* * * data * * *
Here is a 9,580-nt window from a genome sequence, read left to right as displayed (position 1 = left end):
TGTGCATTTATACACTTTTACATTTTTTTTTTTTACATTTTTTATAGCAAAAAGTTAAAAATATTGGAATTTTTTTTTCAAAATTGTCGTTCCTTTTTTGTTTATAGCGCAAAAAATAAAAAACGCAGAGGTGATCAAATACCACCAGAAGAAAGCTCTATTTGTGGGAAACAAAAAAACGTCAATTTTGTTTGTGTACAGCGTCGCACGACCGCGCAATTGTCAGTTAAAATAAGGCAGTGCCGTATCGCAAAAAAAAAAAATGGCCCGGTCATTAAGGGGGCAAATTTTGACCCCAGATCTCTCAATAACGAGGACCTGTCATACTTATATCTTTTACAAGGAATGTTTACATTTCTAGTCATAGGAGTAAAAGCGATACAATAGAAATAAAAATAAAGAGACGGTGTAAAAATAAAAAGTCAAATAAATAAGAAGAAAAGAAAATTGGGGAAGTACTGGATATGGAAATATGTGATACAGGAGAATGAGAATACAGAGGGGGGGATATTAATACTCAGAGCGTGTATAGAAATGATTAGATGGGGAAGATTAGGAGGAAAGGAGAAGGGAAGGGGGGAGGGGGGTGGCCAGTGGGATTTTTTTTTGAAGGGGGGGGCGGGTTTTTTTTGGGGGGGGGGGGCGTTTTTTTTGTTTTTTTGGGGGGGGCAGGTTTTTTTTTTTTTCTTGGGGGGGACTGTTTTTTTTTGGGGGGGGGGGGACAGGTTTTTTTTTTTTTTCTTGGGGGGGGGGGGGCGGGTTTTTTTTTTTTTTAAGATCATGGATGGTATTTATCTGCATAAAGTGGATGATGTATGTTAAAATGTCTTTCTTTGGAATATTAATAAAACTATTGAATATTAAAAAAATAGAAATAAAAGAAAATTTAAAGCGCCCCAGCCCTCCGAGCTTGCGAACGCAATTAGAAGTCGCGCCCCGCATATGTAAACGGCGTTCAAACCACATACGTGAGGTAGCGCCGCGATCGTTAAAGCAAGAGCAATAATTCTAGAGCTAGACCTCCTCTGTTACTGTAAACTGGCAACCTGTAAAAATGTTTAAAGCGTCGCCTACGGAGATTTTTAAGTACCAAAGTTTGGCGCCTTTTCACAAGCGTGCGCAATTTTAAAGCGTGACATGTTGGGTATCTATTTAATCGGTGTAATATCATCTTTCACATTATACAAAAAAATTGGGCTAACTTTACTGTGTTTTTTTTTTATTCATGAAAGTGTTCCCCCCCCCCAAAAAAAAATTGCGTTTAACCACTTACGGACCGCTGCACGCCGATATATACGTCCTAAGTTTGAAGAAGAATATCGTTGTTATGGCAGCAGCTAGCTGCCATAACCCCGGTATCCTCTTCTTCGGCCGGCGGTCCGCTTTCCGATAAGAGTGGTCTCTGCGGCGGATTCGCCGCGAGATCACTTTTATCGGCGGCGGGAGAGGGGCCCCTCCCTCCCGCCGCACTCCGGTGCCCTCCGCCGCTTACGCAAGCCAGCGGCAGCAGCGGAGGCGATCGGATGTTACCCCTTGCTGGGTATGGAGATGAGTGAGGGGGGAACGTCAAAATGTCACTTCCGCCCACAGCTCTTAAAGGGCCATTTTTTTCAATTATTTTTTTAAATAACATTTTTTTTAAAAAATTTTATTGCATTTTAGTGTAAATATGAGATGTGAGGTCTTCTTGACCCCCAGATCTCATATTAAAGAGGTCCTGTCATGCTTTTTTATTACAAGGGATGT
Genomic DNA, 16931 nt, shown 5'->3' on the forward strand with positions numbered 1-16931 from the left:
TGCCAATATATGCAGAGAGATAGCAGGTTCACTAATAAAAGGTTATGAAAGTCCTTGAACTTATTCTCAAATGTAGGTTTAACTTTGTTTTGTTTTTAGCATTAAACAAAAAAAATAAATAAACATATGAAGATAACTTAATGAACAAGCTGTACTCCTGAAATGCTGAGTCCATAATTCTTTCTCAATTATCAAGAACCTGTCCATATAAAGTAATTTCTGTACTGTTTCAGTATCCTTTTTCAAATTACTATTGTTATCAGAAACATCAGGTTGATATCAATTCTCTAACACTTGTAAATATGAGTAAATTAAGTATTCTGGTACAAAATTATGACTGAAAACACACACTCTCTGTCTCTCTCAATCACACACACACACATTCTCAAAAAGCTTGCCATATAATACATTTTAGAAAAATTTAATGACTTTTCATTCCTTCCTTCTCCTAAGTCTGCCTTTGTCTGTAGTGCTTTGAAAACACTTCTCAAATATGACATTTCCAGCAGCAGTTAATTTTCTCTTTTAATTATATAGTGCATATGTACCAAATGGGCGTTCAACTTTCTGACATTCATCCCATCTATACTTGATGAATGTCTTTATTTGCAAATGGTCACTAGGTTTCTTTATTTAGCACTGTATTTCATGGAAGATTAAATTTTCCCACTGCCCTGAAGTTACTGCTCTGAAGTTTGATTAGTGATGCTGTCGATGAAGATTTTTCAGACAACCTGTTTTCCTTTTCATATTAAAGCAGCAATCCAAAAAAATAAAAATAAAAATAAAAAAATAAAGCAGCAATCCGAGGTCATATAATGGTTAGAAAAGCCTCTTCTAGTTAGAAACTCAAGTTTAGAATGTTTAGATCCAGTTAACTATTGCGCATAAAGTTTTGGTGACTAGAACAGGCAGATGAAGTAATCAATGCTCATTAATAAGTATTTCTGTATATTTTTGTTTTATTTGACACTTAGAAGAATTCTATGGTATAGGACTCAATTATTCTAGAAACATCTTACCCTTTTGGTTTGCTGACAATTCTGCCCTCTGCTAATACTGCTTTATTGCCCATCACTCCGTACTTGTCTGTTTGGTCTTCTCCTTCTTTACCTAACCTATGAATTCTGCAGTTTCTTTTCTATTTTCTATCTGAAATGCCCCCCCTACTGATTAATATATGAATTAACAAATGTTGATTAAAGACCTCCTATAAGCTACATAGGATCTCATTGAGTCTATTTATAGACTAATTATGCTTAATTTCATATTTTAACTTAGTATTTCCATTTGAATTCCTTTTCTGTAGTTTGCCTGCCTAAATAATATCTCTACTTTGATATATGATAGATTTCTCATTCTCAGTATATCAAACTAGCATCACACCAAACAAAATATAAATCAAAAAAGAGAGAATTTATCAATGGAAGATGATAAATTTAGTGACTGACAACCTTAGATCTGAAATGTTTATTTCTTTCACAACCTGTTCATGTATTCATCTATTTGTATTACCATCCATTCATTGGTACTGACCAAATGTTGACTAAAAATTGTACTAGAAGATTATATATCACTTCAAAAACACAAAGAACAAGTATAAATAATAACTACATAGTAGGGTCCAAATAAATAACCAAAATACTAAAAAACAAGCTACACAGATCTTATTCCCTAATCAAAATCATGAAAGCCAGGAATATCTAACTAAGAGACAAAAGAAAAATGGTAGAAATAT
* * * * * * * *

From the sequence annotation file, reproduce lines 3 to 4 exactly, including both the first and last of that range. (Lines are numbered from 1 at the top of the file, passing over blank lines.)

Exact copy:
Genomic DNA, 16931 nt, shown 5'->3' on the forward strand with positions numbered 1-16931 from the left:
TGCCAATATATGCAGAGAGATAGCAGGTTCACTAATAAAAGGTTATGAAAGTCCTTGAACTTATTCTCAAATGTAGGTTTAACTTTGTTTTGTTTTTAGCATTAAACAAAAAAAATAAATAAACATATGAAGATAACTTAATGAACAAGCTGTACTCCTGAAATGCTGAGTCCATAATTCTTTCTCAATTATCAAGAACCTGTCCATATAAAGTAATTTCTGTACTGTTTCAGTATCCTTTTTCAAATTACTATTGTTATCAGAAACATCAGGTTGATATCAATTCTCTAACACTTGTAAATATGAGTAAATTAAGTATTCTGGTACAAAATTATGACTGAAAACACACACTCTCTGTCTCTCTCAATCACACACACACACATTCTCAAAAAGCTTGCCATATAATACATTTTAGAAAAATTTAATGACTTTTCATTCCTTCCTTCTCCTAAGTCTGCCTTTGTCTGTAGTGCTTTGAAAACACTTCTCAAATATGACATTTCCAGCAGCAGTTAATTTTCTCTTTTAATTATATAGTGCATATGTACCAAATGGGCGTTCAACTTTCTGACATTCATCCCATCTATACTTGATGAATGTCTTTATTTGCAAATGGTCACTAGGTTTCTTTATTTAGCACTGTATTTCATGGAAGATTAAATTTTCCCACTGCCCTGAAGTTACTGCTCTGAAGTTTGATTAGTGATGCTGTCGATGAAGATTTTTCAGACAACCTGTTTTCCTTTTCATATTAAAGCAGCAATCCAAAAAAATAAAAATAAAAATAAAAAAATAAAGCAGCAATCCGAGGTCATATAATGGTTAGAAAAGCCTCTTCTAGTTAGAAACTCAAGTTTAGAATGTTTAGATCCAGTTAACTATTGCGCATAAAGTTTTGGTGACTAGAACAGGCAGATGAAGTAATCAATGCTCATTAATAAGTATTTCTGTATATTTTTGTTTTATTTGACACTTAGAAGAATTCTATGGTATAGGACTCAATTATTCTAGAAACATCTTACCCTTTTGGTTTGCTGACAATTCTGCCCTCTGCTAATACTGCTTTATTGCCCATCACTCCGTACTTGTCTGTTTGGTCTTCTCCTTCTTTACCTAACCTATGAATTCTGCAGTTTCTTTTCTATTTTCTATCTGAAATGCCCCCCCTACTGATTAATATATGAATTAACAAATGTTGATTAAAGACCTCCTATAAGCTACATAGGATCTCATTGAGTCTATTTATAGACTAATTATGCTTAATTTCATATTTTAACTTAGTATTTCCATTTGAATTCCTTTTCTGTAGTTTGCCTGCCTAAATAATATCTCTACTTTGATATATGATAGATTTCTCATTCTCAGTATATCAAACTAGCATCACACCAAACAAAATATAAATCAAAAAAGAGAGAATTTATCAATGGAAGATGATAAATTTAGTGACTGACAACCTTAGATCTGAAATGTTTATTTCTTTCACAACCTGTTCATGTATTCATCTATTTGTATTACCATCCATTCATTGGTACTGACCAAATGTTGACTAAAAATTGTACTAGAAGATTATATATCACTTCAAAAACACAAAGAACAAGTATAAATAATAACTACATAGTAGGGTCCAAATAAATAACCAAAATACTAAAAAACAAGCTACACAGATCTTATTCCCTAATCAAAATCATGAAAGCCAGGAATATCTAACTAAGAGACAAAAGAAAAATGGTAGAAATAT